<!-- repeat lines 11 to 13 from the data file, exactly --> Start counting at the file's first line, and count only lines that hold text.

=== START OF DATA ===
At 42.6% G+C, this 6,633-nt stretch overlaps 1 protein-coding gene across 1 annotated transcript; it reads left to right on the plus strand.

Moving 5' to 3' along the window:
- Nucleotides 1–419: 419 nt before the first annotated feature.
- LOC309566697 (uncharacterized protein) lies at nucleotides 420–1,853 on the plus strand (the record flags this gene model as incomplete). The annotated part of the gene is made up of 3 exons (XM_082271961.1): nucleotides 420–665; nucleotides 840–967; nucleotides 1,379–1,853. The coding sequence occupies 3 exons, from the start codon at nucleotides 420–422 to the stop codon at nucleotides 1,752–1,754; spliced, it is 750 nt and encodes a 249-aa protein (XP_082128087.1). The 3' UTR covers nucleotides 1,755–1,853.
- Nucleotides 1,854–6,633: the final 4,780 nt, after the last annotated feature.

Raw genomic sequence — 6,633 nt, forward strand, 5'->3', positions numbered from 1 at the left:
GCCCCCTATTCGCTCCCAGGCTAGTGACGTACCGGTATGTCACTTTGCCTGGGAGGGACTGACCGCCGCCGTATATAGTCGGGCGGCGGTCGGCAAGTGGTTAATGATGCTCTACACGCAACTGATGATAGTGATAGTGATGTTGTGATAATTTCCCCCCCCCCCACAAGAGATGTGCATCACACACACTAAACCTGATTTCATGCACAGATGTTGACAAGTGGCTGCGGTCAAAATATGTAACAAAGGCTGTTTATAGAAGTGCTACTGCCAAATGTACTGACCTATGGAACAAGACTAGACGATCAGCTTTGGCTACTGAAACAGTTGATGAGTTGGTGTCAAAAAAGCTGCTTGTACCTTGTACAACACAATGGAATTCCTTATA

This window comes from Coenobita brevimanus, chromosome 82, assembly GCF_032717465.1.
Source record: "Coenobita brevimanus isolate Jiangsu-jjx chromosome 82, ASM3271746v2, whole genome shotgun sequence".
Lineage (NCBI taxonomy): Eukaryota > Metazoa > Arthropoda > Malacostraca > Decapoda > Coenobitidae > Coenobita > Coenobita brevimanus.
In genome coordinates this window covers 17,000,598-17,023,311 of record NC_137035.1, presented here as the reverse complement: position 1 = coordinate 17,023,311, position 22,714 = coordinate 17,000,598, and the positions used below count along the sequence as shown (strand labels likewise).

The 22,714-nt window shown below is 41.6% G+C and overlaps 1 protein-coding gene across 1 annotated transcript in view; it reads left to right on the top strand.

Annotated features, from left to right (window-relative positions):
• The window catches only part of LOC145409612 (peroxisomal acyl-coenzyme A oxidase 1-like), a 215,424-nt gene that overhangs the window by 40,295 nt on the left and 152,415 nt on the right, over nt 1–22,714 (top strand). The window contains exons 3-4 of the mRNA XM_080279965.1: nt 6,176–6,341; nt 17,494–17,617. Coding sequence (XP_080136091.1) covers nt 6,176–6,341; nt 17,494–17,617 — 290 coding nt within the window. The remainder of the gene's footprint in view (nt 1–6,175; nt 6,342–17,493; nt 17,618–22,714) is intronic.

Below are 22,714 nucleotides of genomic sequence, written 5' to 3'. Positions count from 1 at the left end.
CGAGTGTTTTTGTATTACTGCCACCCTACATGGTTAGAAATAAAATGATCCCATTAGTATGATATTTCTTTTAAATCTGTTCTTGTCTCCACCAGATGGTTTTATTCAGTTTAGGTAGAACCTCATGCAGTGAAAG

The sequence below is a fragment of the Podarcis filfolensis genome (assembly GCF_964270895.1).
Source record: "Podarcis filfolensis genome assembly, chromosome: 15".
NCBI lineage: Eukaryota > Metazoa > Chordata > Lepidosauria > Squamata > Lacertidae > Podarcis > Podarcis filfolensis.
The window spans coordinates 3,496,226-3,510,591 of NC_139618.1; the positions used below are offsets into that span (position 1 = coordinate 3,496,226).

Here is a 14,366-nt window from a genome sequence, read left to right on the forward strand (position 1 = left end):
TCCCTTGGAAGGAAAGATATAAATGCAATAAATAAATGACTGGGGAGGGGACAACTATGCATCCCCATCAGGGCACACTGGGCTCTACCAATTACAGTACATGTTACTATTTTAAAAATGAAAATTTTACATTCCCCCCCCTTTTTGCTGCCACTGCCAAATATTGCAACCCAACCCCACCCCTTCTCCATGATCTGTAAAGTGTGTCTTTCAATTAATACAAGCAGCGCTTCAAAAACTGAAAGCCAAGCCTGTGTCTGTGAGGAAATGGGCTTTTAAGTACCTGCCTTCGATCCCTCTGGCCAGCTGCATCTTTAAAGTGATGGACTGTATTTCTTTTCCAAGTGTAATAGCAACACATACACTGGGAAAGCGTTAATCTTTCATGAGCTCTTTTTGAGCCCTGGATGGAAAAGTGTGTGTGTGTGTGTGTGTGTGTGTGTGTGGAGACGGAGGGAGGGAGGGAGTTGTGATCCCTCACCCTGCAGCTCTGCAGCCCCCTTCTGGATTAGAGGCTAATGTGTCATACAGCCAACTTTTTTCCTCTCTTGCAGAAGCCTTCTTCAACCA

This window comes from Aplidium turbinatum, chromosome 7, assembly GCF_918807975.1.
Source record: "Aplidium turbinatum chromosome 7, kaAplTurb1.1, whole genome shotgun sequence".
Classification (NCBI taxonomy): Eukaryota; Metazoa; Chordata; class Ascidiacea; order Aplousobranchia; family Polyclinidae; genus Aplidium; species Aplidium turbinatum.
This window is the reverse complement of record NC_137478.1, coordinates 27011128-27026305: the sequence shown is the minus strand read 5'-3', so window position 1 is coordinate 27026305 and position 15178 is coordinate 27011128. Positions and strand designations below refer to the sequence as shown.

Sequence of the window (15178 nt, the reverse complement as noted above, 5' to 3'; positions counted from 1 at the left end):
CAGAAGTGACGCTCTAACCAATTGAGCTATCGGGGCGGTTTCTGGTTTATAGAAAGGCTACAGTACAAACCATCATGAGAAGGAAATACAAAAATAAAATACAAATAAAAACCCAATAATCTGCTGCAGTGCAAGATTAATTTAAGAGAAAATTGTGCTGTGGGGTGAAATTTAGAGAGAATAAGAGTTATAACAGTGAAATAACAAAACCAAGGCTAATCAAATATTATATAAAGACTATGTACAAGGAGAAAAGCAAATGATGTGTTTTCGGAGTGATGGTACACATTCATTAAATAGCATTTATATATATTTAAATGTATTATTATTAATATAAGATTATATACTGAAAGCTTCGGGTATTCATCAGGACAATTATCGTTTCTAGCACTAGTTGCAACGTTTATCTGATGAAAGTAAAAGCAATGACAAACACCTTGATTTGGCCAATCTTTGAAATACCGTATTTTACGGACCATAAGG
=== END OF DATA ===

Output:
In genome coordinates this window covers 17,000,598-17,023,311 of record NC_137035.1, presented here as the reverse complement: position 1 = coordinate 17,023,311, position 22,714 = coordinate 17,000,598, and the positions used below count along the sequence as shown (strand labels likewise).

The 22,714-nt window shown below is 41.6% G+C and overlaps 1 protein-coding gene across 1 annotated transcript in view; it reads left to right on the top strand.

Annotated features, from left to right (window-relative positions):